Auburn Texas A M Football

Texas A&M place kicker Seth Small (47) makes a field goal kick against Auburn during the second half of an NCAA college football game, Saturday, Sept. 21, 2019, in College Station, Texas. (AP Photo/Sam Craft) Content Exchange

Texas A&M punter and reigning Ray Guy Award winner Braden Mann knows the recipe for success when it comes to kicking specialists. As much as repetition prepares them for game time, keeping things light in practice and on the sideline takes the edge off.

It especially came in handy last season when sophomore place kicker Seth Small found himself thrust into the spotlight.

Starting kicker Daniel LaCamera injured his plant foot in the Aggies’ second game of the season against Clemson. Small entered his trial-by-fire acclimation to major college football early the next week before A&M’s home game against Louisiana-Monroe when coaches gave him the nod as the new starter.

“I called my dad right afterwards, and I was a little nervous but I was excited,” Small said.

Mann, who serves as A&M’s holder, says when he looked up at Small to check on the then-freshman lineup up for his first kick, his eyes were the size of Kyle Field’s lights. Small drilled the 40-yard field goal then suffered a bit of teasing from Mann and his special teams colleagues for his wide-eyed welcome.

But that lighthearted approach set by Mann eased Small through the remainder of the season and has continued to help this year.

“We just tell each other jokes,” Small said. “And we are around each other all day, so we know each other’s sense of humor. But we keep it lighthearted, encourage each other. That’s a good group of guys to be around and make it fun.”

Small hit 20 of 28 field-goal attempts with a long of 52 yards last season. He has continued his success in 2019, hitting 8 of 10 including a 50-yarder.

It’s been in his two misses this season, both in the Aggies’ 28-20 loss to Auburn, that head coach Jimbo Fisher says he has seen Small’s growth. With each of the misfires, one from 47 yards and another from 52, Small rallied to hit the next try. He followed that performance with a 50-yarder to put away the Aggies’ 31-27 win over Arkansas at AT&T Stadium last week in Arlington.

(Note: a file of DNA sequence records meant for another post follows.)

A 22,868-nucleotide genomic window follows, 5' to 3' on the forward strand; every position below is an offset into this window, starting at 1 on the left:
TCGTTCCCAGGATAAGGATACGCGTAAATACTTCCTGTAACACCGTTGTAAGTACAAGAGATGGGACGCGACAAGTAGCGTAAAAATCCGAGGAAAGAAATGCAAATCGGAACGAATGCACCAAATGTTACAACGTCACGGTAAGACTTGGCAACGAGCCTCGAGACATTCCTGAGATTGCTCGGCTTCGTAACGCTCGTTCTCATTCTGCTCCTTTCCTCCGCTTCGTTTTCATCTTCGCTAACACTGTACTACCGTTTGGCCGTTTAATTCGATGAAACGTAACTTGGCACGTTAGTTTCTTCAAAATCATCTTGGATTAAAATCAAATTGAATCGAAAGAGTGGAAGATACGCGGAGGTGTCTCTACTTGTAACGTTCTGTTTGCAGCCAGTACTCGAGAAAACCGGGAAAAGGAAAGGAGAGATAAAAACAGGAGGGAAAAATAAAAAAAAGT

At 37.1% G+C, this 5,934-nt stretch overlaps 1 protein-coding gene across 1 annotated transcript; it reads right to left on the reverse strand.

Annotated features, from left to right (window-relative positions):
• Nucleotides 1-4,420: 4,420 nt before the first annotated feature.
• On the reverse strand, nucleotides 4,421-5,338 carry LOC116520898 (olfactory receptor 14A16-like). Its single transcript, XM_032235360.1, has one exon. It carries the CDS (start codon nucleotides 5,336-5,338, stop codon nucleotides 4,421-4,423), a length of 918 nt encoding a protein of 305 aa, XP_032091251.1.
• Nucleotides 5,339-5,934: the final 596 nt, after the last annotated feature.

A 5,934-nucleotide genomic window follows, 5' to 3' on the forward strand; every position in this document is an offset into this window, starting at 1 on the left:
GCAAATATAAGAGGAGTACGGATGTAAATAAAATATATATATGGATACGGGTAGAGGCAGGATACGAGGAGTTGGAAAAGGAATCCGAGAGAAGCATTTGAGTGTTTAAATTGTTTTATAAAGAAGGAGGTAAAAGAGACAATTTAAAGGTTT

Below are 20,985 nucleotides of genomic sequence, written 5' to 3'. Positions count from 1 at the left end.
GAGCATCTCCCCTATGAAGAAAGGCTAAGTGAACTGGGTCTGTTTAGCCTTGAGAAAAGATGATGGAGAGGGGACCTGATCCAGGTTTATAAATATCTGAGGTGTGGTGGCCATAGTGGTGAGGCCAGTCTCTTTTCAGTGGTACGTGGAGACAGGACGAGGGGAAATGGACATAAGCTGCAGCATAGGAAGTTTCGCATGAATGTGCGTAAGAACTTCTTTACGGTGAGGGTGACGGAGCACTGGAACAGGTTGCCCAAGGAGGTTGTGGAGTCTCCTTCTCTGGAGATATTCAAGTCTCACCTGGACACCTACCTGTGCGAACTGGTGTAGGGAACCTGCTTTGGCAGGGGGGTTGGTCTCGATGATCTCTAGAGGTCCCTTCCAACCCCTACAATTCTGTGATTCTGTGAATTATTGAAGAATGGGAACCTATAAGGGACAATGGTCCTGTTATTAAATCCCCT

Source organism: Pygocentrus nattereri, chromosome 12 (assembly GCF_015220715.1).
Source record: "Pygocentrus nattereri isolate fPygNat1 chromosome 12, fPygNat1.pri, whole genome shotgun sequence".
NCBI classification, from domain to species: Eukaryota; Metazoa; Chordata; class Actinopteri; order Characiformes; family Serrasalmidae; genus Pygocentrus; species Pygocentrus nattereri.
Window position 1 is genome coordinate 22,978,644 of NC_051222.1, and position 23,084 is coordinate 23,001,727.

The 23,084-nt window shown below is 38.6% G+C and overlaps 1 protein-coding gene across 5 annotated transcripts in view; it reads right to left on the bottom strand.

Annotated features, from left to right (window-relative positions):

“That’s why I’m so impressed,” Fisher said. “He was having a great year ... and he missed two field goals [against Auburn] that he was capable making. But then to come back in that critical time — that’s the next time you get a chance. To me that shows his maturity.”

For Small, he says it was a piece of cake after honing his kicking chops in the pressure cooker of the Katy High School football program. During his senior year he hit 12 field goals and was ranked the top kicker in the country by

“Katy prepared me tremendously for college,” Small said. “I’m so thankful that I went there. It’s like a mini-college, if you will. The coaches did a great job preparing me mentally and physically.”

Not to mention, the fans would let him know when his performance didn’t meet Tiger standards, Small said with a smirk.

While Small is still an underclassmen making his way, Mann has reached the pinnacle of college punting by claiming the Ray Guy award and earning an All-American nod. And yet the two specialists are often confused by people they meet around campus and Bryan-College Station.

Small calls Mann his biggest “celebrity” look-alike. Mann just uses their similar features and the confusion they cause as an opportunity to keep the mood light in the kicking circle.

“Braden thinks he’s the better looking one, but I don’t think he is,” Small said with a laugh.

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